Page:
2.6% of the US population have been diagnosed with bipolar disorder and it is the sixth leading cause of disability on a global scale (World Health Organization).

This complex disorder is incurable, but may be managed with bipolar meditation.

How does Bipolar manifest itself?

Also called manic-depressive illness, bipolar disorder is characterized by sudden and intense shifts in mood, energy and activity levels and significantly impacts an individuals ability to perform daily tasks.

A person can shift from extreme highs (“manic episodes” of feeling extremely up, high, energized and elated) to extreme lows (“depressive episodes” of sadness, hopelessness, despair and despondency).

In the most common (“Bipolar 1”) type of the disorder, manic episodes can last up to 1 week and depressive episodes up to 2 weeks.

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Manic symptoms include: feeling extremely “up”; having excessive energy; increased activity levels; feeling “wired”; sleep disturbances; rapid speech, jumping from topic to topic; agitation and irritability; racing thoughts; and risky behavior.

Depressive symptoms include:

feelings of sadness, emptiness and hopelessness; extremely low energy; sleep disturbances; decreased activity levels; inability to enjoy life; disruption in eating habits; being stuck in a worry loop; lack of focus; forgetfulness; suicidal thoughts.

It is possible to have both a manic and a depressive episode all at once.

While there is no cure for the disorder, a recent study by Harvard University’s Dr. Sara Lazar, published in the Journal of Psychiatric Practice, found that mindfulness-based meditation may be an effective treatment option for improving cognitive functioning in affected individuals.

Bipolar Meditation

Here are several ways Bipolar meditation can turn such a debilitating disorder around:

1. Meditation boosts feel-good neurotransmitters serotonin, dopamine and endorphins. Serotonin is the brain’s mood stabilizing neurotransmitter. Scientists are still debating whether depression is caused by low serotonin levels or whether depression leads to low serotonin levels (thus complicating and prolonging depression). Either way, low serotonin levels contribute to bipolar disorder. Meditation helps manage stress, which is the first crucial step in restoring healthy serotonin levels. In bipolar patients, healthy serotonin levels smooth out manic episodes and lessen depressive episodes for more balanced moods. Nature’s feel-good neurotransmitters, endorphins and dopamine, help lessen the depressive episodes, and because the brain is better able to balance them to healthy levels, they also manage manic episodes.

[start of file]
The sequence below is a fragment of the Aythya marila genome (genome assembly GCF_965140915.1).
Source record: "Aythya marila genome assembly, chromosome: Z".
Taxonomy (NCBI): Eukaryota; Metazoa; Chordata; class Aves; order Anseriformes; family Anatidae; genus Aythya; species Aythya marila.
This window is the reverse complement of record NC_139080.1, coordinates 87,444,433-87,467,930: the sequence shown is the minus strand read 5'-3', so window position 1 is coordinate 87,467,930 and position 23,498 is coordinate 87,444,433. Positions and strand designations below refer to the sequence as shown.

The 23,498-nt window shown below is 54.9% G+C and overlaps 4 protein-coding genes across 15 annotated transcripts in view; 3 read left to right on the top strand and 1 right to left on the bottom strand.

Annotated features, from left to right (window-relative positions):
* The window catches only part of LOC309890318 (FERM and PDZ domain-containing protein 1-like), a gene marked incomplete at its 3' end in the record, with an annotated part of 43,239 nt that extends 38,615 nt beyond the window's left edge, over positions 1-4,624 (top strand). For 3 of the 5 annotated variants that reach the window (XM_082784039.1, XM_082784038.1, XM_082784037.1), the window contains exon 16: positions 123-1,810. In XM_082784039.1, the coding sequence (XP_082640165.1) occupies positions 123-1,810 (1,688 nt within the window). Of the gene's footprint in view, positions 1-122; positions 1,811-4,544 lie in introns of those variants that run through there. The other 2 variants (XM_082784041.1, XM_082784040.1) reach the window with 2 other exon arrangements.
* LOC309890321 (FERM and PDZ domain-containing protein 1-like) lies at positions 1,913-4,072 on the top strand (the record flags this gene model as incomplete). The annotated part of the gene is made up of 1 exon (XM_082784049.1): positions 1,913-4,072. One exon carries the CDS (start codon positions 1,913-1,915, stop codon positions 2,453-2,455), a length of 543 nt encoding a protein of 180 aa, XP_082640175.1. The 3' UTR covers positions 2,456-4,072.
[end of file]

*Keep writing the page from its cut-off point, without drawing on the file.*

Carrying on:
2. Meditation relaxes the amygdala. The amygdala is the brain’s stress center. Its job is to keep us safe and so it triggers the fight-or-flight response to any physical or emotional threat. Physical threats are most often very real, but emotional threats essentially originate in the imagination (“what if (x) goes horribly wrong?” “what if everybody laughs at me?” “what if she leaves me?”). A buildup of stress hormones has been linked to bipolar disorder (one reason that the disorder seems to strike otherwise healthy 40- to 50-year-olds – they’re chronically stressed). Meditation actually shrinks the amygdala over time, making the fight-or-flight response less intense when it does happen, and lessening its occurrence.

3. Meditation increases activity in the left prefrontal cortex – the orchestrator of thought and decision-making, and behavior modulator. Meditators are happier, calmer, more compassionate, and more in control of their impulses and emotional responses than non-meditators.

4. Meditation also balances and synchronizes activity in the two brain hemispheres which has been linked to greater cognitive functioning, enhanced creativity and better problem solving and decision-making.

In essence, bipolar meditation creates an environment within the brain that is hostile to the disorder itself. In time, the bipolar patient can develop a powerful toolkit of skills and techniques including self-soothing, being able to ride out emotional waves, and impulse regulation. Over time, the brain literally changes both physically and functionally. It reorganizes and upgrades itself, and creates a state of equilibrium that helps the bipolar patient cope with the world in healthy ways.

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